It certainly isn’t how I drew it up, but when does life ever work that way? We don’t get the 12-month forecast for our life. Though, that would be nice, and if that were a website, I’d totally add it to my RSS reader subscriptions.
Instead, we generally get hit with life-changing news, then we have to adjust on the fly, like a hockey line change.
You don’t get advanced notice. You just have to make it up as you go.
So, at 32 years old, I’m at a place where I’m having to really figure things out. It sounds torturous, and in a lot of ways, it is.
But it’s also an awesome opportunity.
I have the chance to start over, in a lot of ways. I have the chance to take all the things I’ve learned and experienced and use them to branch out in a new and exciting direction.
Currently, on my blog, I’ve started a series of posts called “When Life Karate Kicks You in the Face.”
It will feature multiple volumes and will go until I’m done. Yesterday was the beginning of the series and featured Volume 1. I’d love it if you checked it out. Tomorrow, I’ll be posting Volume 2. It’d be great if you were able to read that too, and maybe even share in the discussion as it unfolds.
In the meantime, I want to share with you some of the things that have encouraged me during this down period.
There are two things I’ve used to help me when I am tempted to give into the demons. Maybe they’ll help you too.
Advice from Jack Shepard
In the hit television series, LOST, one of the main characters, Jack Shephard, gave some advice on how to overcome adversity.
In the very first episode, Jack tells Kate (also one of the main characters) a story to help her deal with the fear she is facing, while she is in the middle of stitching up a wound on his back.
Jack can tell the story better than I can, so why don’t I let him tell you instead:
It seems corny and cliché, but there’s a lot of truth to it. Jack was faced with a circumstance wherein he could have run for the door, and allowed disaster to overtake him (and the poor girl on the operating table), or he could have got a hold of himself and fixed it.
In life, often, those are our only two choices. Fight or Flight. Sometimes, I run away. But I can’t run away from this one. My wife needs me. My unborn son needs me. I could run, but I’m not going to.
Encouragement from a Friend
During all of this, my friend Shawn Smucker has been an incredible resource and encouragement to me.
If you’re unaware, Shawn wrote a book, Building a Life out of Words, about his decision to walk away from his business as a contractor, to follow his dream of being a writer, all as a married father of two young children.
Shawn made it work for him, but it wasn’t easy. Not in the slightest.
Shawn has been aware of my journey. I’ve talked to him a lot, along the way. He’s given me advice and really helped me a lot as I’ve been trying to decide just what to do.
One day, he e-mailed me. He asked me how I was doing. It was one of my “bad days.” I was honest with him. I told him I was depressed. I told him I wasn’t doing well, and that I was considering abandoning my dream of being a writer to do something “safe.”
Here was his response:
Hang in there, man. It’s a long road. There’s no time for feeling sorry for yourself.
I saved that. It meant a lot to me. I’m so grateful he had the courage to reach through the internet, grab me and shake me when I needed it.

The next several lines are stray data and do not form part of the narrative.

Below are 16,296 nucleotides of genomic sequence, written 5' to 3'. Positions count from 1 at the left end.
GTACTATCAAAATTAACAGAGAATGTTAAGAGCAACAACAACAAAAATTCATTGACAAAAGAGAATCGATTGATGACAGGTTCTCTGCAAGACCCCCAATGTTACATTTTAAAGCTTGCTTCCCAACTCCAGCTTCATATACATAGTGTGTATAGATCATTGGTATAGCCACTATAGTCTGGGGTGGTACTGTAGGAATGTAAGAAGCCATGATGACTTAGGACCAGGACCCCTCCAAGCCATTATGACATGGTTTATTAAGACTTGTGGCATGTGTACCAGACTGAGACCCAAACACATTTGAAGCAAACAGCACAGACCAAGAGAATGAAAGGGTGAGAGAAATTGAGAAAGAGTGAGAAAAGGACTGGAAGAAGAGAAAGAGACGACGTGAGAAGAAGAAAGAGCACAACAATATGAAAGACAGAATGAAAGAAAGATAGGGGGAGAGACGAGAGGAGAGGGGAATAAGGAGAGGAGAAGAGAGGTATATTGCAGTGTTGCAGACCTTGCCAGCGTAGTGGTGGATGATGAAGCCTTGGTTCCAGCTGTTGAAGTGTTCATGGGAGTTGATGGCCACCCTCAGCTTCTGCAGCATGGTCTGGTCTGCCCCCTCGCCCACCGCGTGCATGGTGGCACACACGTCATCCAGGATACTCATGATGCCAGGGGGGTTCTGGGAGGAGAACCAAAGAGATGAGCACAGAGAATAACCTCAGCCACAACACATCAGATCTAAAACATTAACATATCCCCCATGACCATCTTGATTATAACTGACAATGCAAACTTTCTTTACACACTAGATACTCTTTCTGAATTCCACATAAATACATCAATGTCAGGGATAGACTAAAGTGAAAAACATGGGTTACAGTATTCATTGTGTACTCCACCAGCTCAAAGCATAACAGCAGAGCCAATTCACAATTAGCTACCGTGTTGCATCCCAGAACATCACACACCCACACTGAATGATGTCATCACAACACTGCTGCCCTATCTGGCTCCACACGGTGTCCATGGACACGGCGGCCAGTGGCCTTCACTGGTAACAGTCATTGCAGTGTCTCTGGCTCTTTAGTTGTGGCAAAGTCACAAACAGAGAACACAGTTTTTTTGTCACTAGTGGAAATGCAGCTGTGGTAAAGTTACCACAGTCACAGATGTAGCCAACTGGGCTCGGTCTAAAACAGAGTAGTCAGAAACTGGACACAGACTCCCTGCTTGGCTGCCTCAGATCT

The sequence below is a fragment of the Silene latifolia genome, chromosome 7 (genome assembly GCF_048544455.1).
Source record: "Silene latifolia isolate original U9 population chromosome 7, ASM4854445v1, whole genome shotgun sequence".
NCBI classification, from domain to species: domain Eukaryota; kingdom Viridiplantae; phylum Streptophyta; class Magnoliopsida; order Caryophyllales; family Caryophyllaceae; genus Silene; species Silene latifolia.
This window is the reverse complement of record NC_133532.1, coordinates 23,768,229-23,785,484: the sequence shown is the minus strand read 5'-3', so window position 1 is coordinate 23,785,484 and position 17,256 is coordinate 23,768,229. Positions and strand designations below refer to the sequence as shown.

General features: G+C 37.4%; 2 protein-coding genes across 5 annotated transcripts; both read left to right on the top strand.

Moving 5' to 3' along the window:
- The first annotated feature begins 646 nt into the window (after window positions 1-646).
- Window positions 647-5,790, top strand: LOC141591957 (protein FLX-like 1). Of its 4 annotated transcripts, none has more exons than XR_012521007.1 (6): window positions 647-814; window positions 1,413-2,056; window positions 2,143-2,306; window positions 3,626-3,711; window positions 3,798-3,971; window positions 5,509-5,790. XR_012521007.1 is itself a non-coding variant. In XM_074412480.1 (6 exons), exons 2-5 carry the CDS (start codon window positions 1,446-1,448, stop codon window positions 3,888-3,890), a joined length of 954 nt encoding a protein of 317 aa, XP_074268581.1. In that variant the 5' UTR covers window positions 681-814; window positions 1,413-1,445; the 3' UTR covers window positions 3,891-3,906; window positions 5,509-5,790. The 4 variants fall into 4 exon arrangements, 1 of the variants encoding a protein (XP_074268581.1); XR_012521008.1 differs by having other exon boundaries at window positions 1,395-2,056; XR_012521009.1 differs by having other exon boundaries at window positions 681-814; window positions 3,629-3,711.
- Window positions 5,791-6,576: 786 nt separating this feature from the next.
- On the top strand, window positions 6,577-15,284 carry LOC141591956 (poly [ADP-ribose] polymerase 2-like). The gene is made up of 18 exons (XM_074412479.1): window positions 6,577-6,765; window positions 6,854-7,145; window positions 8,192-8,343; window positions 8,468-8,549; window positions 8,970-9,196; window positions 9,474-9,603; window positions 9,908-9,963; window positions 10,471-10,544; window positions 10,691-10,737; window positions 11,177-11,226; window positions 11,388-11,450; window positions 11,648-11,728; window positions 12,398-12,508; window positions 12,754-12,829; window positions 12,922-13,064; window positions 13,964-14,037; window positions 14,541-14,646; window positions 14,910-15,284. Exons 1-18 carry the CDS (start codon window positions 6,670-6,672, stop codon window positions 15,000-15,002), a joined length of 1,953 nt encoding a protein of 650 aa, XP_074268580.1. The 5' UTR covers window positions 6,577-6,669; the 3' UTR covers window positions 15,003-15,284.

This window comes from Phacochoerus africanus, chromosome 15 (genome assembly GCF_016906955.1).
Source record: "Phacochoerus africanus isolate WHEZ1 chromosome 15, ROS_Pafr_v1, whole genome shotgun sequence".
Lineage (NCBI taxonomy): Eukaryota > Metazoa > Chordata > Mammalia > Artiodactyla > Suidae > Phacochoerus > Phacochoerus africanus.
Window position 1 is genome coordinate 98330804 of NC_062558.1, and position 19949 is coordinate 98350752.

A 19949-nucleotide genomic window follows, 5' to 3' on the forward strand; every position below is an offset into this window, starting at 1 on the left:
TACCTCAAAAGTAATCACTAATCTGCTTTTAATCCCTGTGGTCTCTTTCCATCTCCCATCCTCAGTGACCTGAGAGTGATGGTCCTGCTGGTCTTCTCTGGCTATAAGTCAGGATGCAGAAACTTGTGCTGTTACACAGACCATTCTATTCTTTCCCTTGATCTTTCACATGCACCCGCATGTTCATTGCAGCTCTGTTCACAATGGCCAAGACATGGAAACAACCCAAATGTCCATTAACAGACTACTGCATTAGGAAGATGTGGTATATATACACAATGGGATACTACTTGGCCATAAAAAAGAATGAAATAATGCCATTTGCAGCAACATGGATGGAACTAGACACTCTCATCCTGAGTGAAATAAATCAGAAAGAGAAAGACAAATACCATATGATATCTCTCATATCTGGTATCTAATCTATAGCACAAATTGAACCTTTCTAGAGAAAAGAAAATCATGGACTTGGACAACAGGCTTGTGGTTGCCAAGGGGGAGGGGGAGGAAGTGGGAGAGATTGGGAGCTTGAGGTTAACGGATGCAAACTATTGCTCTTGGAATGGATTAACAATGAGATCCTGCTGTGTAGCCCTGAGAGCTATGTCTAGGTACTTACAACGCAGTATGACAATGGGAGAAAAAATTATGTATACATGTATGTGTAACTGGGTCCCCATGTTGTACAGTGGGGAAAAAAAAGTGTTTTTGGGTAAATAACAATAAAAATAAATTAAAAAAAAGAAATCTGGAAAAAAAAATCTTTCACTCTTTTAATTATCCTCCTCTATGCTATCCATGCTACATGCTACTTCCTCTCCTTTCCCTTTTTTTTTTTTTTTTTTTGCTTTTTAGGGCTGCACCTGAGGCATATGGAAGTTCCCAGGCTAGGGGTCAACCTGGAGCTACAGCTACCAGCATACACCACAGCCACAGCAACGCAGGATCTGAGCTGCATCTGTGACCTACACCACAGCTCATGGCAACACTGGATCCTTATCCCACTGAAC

There’s no time for feeling sorry for yourself. Sound urgent, doesn’t it?
It was urgent. It still is.
What will it be for you today? Will you give into the fear? Or will you count to five, face the terror and then take the control back. It really is a choice.
What will you choose today?
Kevin Haggerty is a 32-year old husband and expecting father. He runs and writes for a humor blog called TheIsleOfMan.Net. For his full-time job, Kevin is a middle school teacher and basketball coach. He also writes for a mixed martial arts (MMA) blog called MMAMania.com. He’s the oldest of seven children, a continual skeptic and smart people think he’s funny (at least that’s what he tells himself).
Today, I’m highlighted three things that get my thumbs up as I head into this weekend.
First thumb up: The 9 Thumbs Podcast. The idea for this post came from the three guys (Rob Stennett, Jason Boyett, and Matthew Paul Turner) who put out this new podcast. Each episode, the three hosts talk about nine things that are getting their thumbs up. So far, they’ve released two episodes. The podcast is funny and informative. They talk about movies, TV shows, podcasts, people, inventions, and all kinds of other stuff. It’s worth checking out. You can find them over at iTunes where you can download the podcast for free.
Second thumb up: The Grand Theater. I blogged about this place several months ago. After a visit to The Grand last night with my wife and son, I’m convinced that this “old-time” theater located in East Greenville, PA is a true diamond in the rough. The movie and snack prices are still reasonable. The movies are great (last night we saw The Lorax). What more could you ask for? If you live in the Montgomery County, Pennsylvania area, I highly recommend you take a trip to The Grand, you won’t be sorry.
Third thumb up: Shawn Smucker’s blog. I just stumbled upon this blog this week thanks to some reviews for his new e-book, Building A Life Out Of Words. I’m still figuring him and his blog out, but so far it’s a thumbs up for me. Go check out at shawnsmucker.com.
You’ve just read my first 3 Thumbs Up! post. What do you think? What would you give a thumbs up to this week?